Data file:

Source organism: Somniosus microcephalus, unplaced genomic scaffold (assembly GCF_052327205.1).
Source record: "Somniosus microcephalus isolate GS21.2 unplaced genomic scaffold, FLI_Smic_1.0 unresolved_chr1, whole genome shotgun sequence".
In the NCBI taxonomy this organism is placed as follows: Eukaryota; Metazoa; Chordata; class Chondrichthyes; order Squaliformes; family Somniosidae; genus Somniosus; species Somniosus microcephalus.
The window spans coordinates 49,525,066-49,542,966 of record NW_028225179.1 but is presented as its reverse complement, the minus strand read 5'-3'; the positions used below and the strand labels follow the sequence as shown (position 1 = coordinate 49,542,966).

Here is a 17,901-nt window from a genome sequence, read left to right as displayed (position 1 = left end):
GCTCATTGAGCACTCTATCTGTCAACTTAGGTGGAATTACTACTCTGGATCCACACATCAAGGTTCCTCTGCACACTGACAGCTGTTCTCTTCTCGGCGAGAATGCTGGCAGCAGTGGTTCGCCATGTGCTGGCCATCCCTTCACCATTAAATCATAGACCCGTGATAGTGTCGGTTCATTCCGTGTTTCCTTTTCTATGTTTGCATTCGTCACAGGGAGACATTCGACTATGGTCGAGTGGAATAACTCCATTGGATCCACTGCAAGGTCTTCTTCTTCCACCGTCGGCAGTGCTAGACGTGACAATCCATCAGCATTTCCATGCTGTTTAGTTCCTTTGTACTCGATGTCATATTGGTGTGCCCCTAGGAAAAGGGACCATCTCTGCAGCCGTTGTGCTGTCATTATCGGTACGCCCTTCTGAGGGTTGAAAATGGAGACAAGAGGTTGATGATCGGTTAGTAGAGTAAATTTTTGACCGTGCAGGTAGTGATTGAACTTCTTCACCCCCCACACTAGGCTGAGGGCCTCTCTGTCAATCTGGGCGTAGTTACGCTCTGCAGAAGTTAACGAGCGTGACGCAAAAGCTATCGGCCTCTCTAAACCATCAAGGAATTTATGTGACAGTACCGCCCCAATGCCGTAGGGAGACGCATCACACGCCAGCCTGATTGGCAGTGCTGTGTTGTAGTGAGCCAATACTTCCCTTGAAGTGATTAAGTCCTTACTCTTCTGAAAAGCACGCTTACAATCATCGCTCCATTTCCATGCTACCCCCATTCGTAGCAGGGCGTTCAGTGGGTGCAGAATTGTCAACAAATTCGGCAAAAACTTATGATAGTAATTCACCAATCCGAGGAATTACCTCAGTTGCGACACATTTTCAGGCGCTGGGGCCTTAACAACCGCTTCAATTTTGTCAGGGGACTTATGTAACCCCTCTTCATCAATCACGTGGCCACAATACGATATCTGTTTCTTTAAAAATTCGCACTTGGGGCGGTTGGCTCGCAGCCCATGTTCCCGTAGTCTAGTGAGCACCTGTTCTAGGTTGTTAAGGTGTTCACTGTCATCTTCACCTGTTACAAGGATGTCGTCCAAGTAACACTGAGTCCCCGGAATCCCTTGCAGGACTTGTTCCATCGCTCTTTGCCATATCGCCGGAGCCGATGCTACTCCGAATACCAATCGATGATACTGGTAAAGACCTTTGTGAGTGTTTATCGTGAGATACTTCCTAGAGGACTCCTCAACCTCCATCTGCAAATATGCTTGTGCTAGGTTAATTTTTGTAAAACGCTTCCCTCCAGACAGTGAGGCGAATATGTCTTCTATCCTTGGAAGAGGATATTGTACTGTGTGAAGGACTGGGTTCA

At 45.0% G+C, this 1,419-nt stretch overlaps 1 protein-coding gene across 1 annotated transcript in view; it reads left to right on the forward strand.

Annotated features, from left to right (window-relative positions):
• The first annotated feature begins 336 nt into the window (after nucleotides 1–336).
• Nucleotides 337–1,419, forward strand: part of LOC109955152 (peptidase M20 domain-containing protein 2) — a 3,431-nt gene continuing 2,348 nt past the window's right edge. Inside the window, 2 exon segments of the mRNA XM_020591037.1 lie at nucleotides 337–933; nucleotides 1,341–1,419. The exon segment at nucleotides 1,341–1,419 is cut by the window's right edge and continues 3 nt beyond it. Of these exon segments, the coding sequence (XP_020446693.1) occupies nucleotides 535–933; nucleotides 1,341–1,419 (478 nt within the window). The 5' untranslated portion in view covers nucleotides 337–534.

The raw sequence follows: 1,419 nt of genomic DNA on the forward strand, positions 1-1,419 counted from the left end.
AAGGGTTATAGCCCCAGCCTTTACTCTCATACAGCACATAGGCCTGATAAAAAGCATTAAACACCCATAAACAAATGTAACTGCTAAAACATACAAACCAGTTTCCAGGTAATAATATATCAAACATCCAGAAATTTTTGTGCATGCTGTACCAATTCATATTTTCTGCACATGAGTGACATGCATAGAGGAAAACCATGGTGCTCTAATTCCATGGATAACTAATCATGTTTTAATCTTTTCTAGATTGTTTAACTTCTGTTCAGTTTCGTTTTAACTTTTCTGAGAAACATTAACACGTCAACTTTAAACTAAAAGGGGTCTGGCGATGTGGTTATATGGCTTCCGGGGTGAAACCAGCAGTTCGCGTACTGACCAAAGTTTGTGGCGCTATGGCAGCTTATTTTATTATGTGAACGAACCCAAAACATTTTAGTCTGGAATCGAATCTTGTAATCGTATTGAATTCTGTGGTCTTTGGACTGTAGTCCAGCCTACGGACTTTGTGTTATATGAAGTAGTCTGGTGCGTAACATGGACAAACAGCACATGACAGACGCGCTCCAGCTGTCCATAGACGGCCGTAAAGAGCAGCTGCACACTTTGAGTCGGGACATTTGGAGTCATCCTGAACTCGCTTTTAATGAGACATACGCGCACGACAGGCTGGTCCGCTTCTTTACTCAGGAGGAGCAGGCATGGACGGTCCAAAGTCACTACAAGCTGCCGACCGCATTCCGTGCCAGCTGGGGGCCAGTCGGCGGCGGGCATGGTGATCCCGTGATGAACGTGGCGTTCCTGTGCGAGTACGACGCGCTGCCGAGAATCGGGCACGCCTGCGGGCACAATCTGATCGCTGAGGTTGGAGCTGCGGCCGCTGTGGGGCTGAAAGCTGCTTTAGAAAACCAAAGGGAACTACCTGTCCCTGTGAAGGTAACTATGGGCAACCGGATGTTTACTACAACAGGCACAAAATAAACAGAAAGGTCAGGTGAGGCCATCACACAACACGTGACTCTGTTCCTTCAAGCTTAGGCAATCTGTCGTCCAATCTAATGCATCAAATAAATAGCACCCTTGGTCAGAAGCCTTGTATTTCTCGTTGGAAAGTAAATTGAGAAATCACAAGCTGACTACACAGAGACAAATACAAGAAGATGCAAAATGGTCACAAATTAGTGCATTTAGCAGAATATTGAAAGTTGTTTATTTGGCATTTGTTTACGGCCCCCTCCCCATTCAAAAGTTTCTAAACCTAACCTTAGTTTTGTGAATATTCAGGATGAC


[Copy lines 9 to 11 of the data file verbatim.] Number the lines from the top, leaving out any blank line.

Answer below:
• The first annotated feature begins 336 nt into the window (after nucleotides 1–336).
• Nucleotides 337–1,419, forward strand: part of LOC109955152 (peptidase M20 domain-containing protein 2) — a 3,431-nt gene continuing 2,348 nt past the window's right edge. Inside the window, 2 exon segments of the mRNA XM_020591037.1 lie at nucleotides 337–933; nucleotides 1,341–1,419. The exon segment at nucleotides 1,341–1,419 is cut by the window's right edge and continues 3 nt beyond it. Of these exon segments, the coding sequence (XP_020446693.1) occupies nucleotides 535–933; nucleotides 1,341–1,419 (478 nt within the window). The 5' untranslated portion in view covers nucleotides 337–534.

The raw sequence follows: 1,419 nt of genomic DNA on the forward strand, positions 1-1,419 counted from the left end.